»It is hard to imagine a person who would feel comfortable in blindly agreeing with a system’s decision without a deep understanding of the decision-making rationale.
Detailed explanations of AI decisions seem necessary to provide insight into the rationale the AI uses to draw a conclusion.«

»Only when users and stakeholders understand how and what predictions AI systems arrive at these systems can be used responsibly to make important decisions.«


This site is dedicated to my research on explainable artificial intelligence, driven by the vision that machine learning models should not only make decisions or provide probabilities, but also provide human-understandable explanations for how they reach their conclusions.



Machine learning models must be accurate to be able to provide reasonable explanations.
We validate all models in independent datasets to test their performance.



Machine learning models need to focus on key features that are causally related to the target and often known a priori.
Relevance maps help us to assess the level of noise and to detect bias in the training data.



Machine learning models should provide an explanation describing the decision-making process in an intuitive way.
Our goal is to develop a system architecture that can extract relevant information and dynamically synthesize descriptive explanations.

Martin Dyrba, PhD

I am a researcher in artificial intelligence and translational research in neuroimaging. My research interests are machine learning methods to detect neurodegenerative diseases such as Alzheimer’s.

At present, I am research associate at the German Center for Neurodegenerative Diseases (DZNE), Rostock. Here, I work on novel approaches to improve the comprehensibility and interpretability of machine learning models.

Biosketch & activities

In 2011, I graduated from the University of Rostock. In 2016, I obtained my PhD in medical informatics. At the end of 2015, I was awarded the Steinberg-Krupp Alzheimer’s Research Prize for my work on Support Vector Machine models to detect Alzheimer’s disease based on multicenter neuroimaging data. I have been working as reviewer for several grant agencies and international journals. I was guest editor for the Frontiers Research Topic ‘Deep Learning in Aging Neuroscience’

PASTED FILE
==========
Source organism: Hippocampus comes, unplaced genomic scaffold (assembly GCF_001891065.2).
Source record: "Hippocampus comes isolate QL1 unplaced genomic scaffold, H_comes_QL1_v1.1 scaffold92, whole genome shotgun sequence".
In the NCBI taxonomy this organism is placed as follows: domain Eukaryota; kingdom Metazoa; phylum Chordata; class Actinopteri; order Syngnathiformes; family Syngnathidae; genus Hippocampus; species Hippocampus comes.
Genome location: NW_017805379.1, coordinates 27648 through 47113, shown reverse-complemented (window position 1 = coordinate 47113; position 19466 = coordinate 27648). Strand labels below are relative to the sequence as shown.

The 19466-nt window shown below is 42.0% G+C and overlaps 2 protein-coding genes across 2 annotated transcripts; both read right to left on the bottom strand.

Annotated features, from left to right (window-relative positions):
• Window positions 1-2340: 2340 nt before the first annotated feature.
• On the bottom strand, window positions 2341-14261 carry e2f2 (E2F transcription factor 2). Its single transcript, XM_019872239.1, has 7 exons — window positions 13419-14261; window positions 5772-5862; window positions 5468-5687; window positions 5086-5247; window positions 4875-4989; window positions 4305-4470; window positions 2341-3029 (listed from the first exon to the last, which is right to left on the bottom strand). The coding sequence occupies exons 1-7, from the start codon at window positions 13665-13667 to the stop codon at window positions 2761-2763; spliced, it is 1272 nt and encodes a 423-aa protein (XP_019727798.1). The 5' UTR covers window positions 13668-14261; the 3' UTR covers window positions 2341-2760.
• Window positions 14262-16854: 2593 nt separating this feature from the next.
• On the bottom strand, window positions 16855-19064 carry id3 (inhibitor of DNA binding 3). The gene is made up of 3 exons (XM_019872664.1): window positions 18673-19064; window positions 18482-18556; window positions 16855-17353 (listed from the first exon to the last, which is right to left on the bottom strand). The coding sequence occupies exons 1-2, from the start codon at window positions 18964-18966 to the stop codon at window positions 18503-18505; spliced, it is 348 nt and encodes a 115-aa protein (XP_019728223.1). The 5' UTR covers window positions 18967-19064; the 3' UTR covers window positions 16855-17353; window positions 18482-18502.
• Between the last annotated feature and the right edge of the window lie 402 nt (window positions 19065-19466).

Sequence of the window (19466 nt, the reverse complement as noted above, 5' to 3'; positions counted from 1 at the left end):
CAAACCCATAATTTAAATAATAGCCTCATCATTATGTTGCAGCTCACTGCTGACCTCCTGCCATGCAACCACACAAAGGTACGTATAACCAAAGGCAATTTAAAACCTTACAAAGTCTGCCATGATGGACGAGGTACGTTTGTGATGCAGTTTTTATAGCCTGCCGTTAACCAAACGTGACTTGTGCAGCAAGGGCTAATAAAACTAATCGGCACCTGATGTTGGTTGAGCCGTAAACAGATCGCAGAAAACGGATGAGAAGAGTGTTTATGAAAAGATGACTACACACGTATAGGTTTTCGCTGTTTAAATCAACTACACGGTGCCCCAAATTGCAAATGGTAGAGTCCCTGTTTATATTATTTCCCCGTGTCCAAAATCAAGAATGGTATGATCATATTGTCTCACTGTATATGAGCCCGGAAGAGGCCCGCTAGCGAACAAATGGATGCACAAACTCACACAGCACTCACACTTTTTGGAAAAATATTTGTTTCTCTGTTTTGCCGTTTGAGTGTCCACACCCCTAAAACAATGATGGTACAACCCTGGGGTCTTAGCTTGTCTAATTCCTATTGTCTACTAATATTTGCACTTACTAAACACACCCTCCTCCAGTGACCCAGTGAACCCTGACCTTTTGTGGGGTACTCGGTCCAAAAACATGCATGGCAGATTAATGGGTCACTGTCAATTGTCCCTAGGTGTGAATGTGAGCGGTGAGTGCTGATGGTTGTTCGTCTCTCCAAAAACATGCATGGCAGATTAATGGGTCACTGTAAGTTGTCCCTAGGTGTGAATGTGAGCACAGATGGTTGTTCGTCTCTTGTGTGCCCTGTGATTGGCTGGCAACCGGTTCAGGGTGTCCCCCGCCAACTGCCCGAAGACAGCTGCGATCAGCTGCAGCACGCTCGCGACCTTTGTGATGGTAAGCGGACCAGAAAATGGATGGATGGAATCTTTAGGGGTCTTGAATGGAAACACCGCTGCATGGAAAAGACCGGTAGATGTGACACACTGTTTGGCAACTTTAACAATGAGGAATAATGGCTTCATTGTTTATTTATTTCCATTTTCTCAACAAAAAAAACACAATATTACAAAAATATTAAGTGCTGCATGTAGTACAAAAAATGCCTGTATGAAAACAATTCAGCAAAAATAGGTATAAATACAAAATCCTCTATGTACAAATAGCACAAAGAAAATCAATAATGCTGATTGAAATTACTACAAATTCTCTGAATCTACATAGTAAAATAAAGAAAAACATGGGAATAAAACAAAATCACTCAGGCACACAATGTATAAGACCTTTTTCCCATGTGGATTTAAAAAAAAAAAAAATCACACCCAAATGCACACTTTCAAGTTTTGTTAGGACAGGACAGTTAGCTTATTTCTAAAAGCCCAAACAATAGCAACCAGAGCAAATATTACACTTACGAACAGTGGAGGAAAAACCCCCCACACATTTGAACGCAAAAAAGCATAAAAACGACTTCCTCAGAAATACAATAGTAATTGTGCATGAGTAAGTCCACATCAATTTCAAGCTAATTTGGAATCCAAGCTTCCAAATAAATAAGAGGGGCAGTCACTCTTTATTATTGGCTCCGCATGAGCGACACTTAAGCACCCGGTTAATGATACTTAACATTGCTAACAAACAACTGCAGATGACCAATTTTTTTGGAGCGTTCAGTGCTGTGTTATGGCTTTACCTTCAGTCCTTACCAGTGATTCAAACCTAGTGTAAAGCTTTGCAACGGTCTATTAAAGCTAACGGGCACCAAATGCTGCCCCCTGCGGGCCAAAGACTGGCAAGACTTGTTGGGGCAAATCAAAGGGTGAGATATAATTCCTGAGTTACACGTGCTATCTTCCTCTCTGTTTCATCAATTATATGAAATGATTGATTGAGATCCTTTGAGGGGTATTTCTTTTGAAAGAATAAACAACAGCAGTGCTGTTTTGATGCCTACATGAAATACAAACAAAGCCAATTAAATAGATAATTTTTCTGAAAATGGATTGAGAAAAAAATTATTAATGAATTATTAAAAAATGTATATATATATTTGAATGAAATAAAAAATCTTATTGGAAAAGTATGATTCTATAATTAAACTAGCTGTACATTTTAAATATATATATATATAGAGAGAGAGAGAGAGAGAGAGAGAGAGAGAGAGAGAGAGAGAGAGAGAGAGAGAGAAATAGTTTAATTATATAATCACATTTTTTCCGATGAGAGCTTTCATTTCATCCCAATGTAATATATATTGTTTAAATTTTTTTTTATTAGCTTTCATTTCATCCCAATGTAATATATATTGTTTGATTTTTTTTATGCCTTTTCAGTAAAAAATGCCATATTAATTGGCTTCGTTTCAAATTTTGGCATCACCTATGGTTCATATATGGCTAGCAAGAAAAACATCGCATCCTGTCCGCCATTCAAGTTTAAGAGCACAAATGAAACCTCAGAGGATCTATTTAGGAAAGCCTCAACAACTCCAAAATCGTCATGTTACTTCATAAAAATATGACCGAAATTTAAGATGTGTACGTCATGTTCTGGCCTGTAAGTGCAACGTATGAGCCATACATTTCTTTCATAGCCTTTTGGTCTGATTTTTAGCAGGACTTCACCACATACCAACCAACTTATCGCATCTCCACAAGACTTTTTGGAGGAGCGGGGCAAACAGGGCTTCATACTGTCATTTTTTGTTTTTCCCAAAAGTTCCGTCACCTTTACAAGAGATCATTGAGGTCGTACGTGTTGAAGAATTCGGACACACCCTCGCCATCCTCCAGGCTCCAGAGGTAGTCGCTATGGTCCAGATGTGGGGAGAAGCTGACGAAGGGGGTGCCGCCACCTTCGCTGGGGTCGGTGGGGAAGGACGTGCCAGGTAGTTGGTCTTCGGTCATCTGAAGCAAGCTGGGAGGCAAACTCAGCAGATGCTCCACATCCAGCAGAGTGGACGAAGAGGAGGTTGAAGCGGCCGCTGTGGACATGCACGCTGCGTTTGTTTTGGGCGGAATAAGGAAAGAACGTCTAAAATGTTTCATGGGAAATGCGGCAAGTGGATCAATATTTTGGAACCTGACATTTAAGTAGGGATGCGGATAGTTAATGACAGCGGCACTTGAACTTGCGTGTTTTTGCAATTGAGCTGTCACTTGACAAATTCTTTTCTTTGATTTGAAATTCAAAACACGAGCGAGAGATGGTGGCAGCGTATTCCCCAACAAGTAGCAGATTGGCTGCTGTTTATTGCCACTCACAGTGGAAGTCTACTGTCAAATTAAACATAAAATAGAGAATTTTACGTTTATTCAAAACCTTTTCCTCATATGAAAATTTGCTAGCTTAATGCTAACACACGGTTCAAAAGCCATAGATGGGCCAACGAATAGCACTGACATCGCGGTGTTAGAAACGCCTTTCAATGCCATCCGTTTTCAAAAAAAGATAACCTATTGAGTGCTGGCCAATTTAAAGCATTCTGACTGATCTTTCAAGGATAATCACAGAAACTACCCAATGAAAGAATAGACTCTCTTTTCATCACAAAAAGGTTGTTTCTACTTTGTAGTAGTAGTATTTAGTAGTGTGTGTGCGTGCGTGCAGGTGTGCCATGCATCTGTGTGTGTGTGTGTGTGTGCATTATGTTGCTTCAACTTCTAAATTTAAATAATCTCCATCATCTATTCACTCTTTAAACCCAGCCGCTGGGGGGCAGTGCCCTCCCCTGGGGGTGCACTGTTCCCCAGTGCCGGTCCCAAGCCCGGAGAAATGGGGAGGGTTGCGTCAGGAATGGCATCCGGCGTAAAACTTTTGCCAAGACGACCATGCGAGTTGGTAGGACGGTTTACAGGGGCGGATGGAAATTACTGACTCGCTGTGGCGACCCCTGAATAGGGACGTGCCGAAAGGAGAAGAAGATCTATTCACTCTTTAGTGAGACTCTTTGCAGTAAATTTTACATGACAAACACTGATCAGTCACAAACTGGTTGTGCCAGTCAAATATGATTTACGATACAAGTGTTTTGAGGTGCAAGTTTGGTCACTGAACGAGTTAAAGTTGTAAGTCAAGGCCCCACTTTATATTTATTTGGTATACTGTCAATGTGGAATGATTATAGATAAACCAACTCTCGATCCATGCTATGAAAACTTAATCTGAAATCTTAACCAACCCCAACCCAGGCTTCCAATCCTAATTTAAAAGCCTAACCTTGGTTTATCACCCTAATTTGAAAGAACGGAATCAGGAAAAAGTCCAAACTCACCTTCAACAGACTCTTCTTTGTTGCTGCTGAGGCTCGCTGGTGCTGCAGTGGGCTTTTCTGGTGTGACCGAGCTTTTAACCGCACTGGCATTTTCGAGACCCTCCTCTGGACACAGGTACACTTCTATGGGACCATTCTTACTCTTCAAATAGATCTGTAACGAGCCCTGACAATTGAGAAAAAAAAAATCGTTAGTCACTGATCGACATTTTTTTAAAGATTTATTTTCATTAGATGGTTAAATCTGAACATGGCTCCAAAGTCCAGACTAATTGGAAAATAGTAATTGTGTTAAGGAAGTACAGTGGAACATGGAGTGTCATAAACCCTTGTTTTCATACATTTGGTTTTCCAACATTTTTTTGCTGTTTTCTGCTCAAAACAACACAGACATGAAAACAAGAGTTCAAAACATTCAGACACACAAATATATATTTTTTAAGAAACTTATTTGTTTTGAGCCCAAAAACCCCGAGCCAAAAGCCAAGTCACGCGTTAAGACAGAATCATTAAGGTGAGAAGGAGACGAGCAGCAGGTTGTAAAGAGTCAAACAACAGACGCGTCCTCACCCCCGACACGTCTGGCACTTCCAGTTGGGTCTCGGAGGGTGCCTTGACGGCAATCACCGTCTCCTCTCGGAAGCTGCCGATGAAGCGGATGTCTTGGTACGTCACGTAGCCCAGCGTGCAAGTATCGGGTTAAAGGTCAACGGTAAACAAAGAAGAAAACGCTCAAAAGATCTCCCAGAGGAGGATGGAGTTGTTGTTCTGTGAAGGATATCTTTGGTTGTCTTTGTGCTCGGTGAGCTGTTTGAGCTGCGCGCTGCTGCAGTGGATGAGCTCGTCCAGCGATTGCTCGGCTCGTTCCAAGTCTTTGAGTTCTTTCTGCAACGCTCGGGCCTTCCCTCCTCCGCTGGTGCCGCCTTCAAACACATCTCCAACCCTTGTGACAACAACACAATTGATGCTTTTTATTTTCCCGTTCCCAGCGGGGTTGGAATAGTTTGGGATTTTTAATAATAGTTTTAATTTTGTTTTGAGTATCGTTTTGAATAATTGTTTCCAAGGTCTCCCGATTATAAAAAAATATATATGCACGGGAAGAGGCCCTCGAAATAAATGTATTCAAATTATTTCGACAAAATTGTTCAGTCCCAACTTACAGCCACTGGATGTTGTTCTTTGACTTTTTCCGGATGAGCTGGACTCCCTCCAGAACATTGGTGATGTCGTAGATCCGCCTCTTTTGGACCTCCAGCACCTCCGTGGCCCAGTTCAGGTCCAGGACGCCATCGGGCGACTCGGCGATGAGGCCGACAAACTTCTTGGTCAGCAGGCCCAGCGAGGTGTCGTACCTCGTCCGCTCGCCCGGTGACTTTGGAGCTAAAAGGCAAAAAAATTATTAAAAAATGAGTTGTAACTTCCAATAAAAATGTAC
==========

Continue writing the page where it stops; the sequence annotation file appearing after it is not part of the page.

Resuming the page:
Recently, I chaired the Featured Research Sessions ‘Doctor AI: Making computers explain their decisions’ at the Alzheimer’s Association International Conference (AAIC) 2020 and the annual meeting of the German Association for Psychiatry, Psychotherapy and Psychosomatics (DGPPN) 2021.

In 2020, I developed a convolutional neural network architecture to detect Alzheimer’s disease in MRI scans. The diagnostic performance was validated in three independent cohorts.

From the neural networks, we can derive relevance maps that indicate the brain areas with high contribution to the diagnostic decision. Medial temporal lobe atrophy was shown as most relevant area which matched our expectations, as hippocampus volume is actually the best established neuroimaging marker for Alzheimer’s disease.

We are working on a system architecture that can extract relevant information and dynamically generate descriptive explanations of varying granularity on demand.

“AI will drastically change healthcare. We are working on making AI systems more reliable, transparent, and comprehensible.”

Team members

Current members

This could be you

We are looking for student assistants to support our team. Please contact us.

Devesh Singh

Research associate
Encoding semantic knowledge in CNNs and generation of textual explanations

Luise Köpke

Medical doctorate candidate, since 2022
Survey & interview design, analysis and evaluation

Ammar Dodiya

Student assistant, since 2022
Python programming

Sarah Wenzel

Student assistant, since 2021
Survey & interview design and analysis

Alumni - Former members

Vadym Gryshchuk

PhD candidate, 2021-2022
Detection of frontemporal dementia using contrastive self-supervised learning

Zain Ul Haq

Master's Thesis, 2022
Detection of frontotemporal dementia by learning with fewer training samples

Muhammad Usman

Master's Thesis, 2022
Learning visual representations from 3D brain images using self-supervised techniques

Shabbir Ahmed Shuvo

Master's Thesis, 2022
Application of BYOL Self-Supervised Learning (SSL) on MRI data in case of Alzheimer's disease

Md Motiur Rahman Sagar

Master's Thesis, 2020
Learning shape features and abstractions in convolutional neural networks

Arjun Haridas Pallath

Master's Thesis, 2020
Comparison of convolutional neural network training parameters

Moritz Hanzig

Student assistant, 2020
InteractiveVis Python and Bokeh programming

Eman N. Marzban

Guest researcher from Cairo, Egypt, 2018
Visualization methods for convolutional neural networks



Martin Dyrba




martin.dyrba (at) dzne.de


Rostock, Germany